Ireland - Part 3: The Countryside

We had attempted to get to Skellig Michael today, but we were unlucky; the ocean wasn't cooperating, and we were told that it was too dangerous to go out (it's a 10-mile boat trip from the coast of Co. Kerry to the Skelligs, and apparently the ocean can be rough enough to deter travel). But this was okay, because except for a few brief showers this morning, the weather was perfect - sunny and warm and breezy and I got sunburned because of it. We spent the day doing something that I actually enjoy almost more than organized travel: Driving around aimlessly and coming across interesting things to look at.

In our driving around, we discovered St. Brendan's Well; climbed Geokaun Mountain (which has very many sheep prancing about, and which overlooks the Fogher Cliffs, on Valentia Island); hung out on the beach at Valentia Island; and meandered through the remains of the Ballinskelligs Priory (12th Century remains). This took pretty much all day, but since there was no rush, and because we had to agenda nor any place to be, it was really nice to just drive around and be outside.

We rested at our B & B - which we are leaving tomorrow, whether or not we get to Skellig Michael (we have a reservation on the boat in the morning, but our actual going will depend on the conditions of the ocean) - and went to the local seafood restaurant for an amazing seafood dinner; they offered a hot and cold seafood plate that was just really fresh and simple and delicious - smoked salmon, wild salmon, deep fried squid, crab salad, shrimp with a sauce over it, and a type of cooked fish whose name I forget. It was really excellent.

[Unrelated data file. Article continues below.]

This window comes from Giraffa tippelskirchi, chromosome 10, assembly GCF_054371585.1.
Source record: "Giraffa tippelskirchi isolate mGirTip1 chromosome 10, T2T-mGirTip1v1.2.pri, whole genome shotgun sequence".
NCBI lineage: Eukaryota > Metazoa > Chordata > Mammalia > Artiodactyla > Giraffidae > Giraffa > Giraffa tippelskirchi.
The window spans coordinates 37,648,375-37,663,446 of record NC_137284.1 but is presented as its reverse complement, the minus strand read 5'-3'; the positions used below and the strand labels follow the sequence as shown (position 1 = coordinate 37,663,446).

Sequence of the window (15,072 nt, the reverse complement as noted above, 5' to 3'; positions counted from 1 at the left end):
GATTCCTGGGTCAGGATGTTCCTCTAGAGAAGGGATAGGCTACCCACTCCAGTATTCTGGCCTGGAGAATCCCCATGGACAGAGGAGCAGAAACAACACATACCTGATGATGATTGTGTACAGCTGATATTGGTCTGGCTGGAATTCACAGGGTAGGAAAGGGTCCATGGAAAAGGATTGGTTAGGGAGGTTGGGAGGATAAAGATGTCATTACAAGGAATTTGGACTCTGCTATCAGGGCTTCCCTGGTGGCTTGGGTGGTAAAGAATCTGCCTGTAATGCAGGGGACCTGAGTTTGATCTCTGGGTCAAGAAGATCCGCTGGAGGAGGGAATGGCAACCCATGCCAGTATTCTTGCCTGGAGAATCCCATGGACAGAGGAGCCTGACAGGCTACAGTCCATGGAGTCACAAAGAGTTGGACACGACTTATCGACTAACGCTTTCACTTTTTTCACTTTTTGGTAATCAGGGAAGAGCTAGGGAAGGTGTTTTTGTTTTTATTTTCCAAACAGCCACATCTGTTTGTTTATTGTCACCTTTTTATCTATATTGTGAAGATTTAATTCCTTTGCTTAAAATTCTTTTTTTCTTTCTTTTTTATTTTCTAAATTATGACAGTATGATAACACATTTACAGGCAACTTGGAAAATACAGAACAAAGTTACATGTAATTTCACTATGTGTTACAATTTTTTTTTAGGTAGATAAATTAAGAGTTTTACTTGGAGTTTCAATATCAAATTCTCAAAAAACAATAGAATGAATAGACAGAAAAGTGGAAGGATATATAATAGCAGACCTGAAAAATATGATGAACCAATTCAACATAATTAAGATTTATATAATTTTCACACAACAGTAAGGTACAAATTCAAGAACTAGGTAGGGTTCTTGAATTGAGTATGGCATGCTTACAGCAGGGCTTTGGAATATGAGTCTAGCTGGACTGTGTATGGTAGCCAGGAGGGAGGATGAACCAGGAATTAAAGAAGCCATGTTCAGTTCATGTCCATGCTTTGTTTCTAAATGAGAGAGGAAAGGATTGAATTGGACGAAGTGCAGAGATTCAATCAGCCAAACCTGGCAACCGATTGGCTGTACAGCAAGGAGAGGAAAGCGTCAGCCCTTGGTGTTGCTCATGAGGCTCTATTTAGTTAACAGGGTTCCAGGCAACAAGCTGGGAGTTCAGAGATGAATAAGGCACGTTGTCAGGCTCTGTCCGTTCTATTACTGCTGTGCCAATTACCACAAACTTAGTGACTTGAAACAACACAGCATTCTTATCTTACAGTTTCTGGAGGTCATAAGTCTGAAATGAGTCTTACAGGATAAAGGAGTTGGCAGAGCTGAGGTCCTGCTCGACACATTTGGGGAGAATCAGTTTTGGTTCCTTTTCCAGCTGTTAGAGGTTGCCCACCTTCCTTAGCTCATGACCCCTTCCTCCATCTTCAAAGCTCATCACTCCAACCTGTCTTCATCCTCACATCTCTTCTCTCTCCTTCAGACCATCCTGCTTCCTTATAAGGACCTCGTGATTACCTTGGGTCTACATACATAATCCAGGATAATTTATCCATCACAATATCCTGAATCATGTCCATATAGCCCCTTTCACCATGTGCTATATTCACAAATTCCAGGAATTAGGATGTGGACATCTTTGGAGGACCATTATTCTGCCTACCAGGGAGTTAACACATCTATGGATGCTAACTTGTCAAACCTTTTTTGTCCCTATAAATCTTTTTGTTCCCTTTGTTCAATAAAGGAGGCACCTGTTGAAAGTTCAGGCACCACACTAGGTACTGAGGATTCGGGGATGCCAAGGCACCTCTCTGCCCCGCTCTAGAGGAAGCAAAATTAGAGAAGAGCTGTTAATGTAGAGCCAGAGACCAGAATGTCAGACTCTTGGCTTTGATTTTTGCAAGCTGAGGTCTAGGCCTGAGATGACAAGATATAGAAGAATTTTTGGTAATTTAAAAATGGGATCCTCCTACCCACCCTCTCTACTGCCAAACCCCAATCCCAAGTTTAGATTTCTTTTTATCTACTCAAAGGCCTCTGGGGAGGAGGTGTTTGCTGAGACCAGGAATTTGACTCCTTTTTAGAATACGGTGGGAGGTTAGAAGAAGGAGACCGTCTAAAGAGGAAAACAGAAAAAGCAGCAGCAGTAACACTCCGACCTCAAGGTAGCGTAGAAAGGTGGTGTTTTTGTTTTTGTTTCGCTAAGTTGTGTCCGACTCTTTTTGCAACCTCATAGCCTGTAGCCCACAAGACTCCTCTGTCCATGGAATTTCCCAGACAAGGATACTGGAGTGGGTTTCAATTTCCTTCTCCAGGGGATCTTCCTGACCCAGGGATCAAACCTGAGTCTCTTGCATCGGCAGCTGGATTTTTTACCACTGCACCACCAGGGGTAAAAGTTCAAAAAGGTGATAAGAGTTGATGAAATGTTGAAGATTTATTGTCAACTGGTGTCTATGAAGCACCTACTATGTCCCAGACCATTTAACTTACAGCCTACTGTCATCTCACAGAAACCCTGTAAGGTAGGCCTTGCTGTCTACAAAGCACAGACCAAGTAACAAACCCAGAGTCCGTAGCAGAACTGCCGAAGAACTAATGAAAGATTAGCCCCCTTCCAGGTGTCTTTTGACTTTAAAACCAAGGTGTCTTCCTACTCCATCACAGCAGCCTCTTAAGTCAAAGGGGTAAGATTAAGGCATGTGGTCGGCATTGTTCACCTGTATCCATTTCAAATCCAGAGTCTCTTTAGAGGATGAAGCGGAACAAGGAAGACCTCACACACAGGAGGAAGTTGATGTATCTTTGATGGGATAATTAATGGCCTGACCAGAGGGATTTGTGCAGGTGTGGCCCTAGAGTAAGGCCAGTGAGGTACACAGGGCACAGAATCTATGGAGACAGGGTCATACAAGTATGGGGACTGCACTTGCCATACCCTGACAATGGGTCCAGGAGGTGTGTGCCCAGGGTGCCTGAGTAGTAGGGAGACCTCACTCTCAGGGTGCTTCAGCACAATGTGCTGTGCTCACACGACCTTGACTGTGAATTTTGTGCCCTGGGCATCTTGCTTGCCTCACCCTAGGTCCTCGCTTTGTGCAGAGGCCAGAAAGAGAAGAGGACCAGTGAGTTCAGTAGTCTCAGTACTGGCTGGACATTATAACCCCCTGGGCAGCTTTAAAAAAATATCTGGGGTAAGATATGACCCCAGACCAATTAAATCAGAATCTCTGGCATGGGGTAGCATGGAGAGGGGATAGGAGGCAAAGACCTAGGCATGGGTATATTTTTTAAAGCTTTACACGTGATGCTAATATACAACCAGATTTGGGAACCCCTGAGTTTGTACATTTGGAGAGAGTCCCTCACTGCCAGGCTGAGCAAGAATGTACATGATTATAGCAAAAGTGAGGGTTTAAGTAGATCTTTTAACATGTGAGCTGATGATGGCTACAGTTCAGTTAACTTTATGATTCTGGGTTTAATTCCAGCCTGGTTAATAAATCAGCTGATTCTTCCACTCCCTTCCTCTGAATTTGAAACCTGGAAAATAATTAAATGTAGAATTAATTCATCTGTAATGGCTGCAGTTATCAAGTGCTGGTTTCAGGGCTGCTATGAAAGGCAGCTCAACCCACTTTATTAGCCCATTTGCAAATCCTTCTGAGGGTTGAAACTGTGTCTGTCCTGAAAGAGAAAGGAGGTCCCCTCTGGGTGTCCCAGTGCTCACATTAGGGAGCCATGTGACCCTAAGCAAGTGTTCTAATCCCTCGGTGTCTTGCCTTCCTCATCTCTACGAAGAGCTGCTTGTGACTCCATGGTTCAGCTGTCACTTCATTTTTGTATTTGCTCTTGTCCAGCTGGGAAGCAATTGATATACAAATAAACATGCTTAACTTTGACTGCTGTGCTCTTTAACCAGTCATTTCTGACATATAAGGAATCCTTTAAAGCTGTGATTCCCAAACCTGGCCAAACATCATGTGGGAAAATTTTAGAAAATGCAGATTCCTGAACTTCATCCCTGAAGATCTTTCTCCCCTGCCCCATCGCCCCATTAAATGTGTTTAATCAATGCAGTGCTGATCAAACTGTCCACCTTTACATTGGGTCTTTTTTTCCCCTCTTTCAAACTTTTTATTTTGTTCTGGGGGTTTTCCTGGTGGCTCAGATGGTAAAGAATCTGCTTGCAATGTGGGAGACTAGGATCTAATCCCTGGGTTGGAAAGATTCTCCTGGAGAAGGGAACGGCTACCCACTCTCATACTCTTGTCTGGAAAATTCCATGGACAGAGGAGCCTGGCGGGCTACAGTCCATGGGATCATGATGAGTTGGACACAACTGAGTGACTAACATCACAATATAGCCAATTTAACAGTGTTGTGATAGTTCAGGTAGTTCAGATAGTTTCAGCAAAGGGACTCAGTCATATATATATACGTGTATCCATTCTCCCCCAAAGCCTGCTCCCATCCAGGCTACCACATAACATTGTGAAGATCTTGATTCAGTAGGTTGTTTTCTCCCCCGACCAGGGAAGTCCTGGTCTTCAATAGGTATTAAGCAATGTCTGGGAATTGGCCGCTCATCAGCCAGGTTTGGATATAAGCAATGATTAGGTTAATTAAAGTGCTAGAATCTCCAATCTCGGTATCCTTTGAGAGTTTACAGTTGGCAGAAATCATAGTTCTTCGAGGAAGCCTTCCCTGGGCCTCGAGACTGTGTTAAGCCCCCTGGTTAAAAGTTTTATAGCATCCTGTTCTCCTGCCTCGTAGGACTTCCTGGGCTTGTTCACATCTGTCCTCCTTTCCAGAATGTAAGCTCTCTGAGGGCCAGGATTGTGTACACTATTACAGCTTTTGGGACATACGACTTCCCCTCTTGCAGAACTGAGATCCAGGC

Wednesday, July 2, 2008

Ireland - Part 2: Ireland's West Coast

Yesterday was family day, such as it was, even though we wound up not seeing many folks. Mom had arranged to get together and have lunch with Aunt Mary just outside of Limerick (the city, which is the seat of the county), after which we checked into our B & B, a working farmhouse with cows and possibly the world's most friendly dog (and maybe the first dog I've ever met that I've liked), and found dinner, after which Mom called up cousin Mike (only one core family still lives in the area, but of the five cousins, four are married and three have children, one of which is maybe 2 or 3 years old, and the other under a year old; on this trip down we only saw Mike, who is neither married nor has children) to say hello, and lo, we were asked why did we not stop by for a short visit, so we drove on over, and our short visit lasted two hours. (As a family, we tend to be talkative, and Mike can hold his own - he's very funny and welcoming and I really enjoy his company.) We eventually left the poor man, who of course had to be at work the next morning and theoretically needed to constructive today.

We drove a bit further south today, down to County Kerry, down to the Dingle Peninsula to check out some beehive huts. Curvy are the roads in Ireland, and narrow, so we actually spent most of the day driving to see the remnants thereof, after which we parked ourselves at the B & B which is across the street, more or less, from the ocean (and in any case has a view of the ocean).

I'm not sure I'd ever call Ireland "home" but one thing I do like is how light it stays here, even at night. It's about 10 p.m. here, and we've still got another hour or so of sunlight - so I'm going to go for a walk.